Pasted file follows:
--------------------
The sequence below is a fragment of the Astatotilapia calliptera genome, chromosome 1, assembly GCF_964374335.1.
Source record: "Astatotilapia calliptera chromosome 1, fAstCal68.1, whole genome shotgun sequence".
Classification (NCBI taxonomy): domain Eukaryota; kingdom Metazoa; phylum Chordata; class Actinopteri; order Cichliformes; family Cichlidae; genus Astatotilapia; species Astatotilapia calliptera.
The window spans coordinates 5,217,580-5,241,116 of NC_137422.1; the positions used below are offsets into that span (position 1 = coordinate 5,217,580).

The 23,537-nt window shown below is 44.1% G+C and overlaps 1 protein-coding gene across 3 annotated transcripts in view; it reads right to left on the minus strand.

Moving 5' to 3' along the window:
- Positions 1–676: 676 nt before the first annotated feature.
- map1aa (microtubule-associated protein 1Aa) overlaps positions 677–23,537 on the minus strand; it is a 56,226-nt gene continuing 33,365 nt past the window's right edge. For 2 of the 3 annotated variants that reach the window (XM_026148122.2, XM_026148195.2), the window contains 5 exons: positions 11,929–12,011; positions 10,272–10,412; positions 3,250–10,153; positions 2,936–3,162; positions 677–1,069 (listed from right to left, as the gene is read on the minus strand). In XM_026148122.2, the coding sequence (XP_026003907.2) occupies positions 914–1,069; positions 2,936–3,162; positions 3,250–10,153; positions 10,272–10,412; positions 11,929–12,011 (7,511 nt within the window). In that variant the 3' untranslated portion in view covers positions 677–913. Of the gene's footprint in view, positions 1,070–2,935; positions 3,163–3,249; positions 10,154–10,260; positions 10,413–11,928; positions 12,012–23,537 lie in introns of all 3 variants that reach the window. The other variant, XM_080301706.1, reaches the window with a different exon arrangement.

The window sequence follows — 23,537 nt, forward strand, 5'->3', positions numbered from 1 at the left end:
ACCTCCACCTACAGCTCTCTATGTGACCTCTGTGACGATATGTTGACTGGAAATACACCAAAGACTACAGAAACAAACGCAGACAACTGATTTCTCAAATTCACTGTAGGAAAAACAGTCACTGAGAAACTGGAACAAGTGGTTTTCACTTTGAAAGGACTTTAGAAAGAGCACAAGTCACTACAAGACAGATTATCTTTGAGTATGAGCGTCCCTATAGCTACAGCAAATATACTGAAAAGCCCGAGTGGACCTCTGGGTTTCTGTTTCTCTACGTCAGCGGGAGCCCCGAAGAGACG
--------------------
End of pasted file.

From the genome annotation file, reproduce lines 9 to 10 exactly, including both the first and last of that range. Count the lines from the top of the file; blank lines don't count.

The window sequence follows — 23,537 nt, forward strand, 5'->3', positions numbered from 1 at the left end:
ACCTCCACCTACAGCTCTCTATGTGACCTCTGTGACGATATGTTGACTGGAAATACACCAAAGACTACAGAAACAAACGCAGACAACTGATTTCTCAAATTCACTGTAGGAAAAACAGTCACTGAGAAACTGGAACAAGTGGTTTTCACTTTGAAAGGACTTTAGAAAGAGCACAAGTCACTACAAGACAGATTATCTTTGAGTATGAGCGTCCCTATAGCTACAGCAAATATACTGAAAAGCCCGAGTGGACCTCTGGGTTTCTGTTTCTCTACGTCAGCGGGAGCCCCGAAGAGACG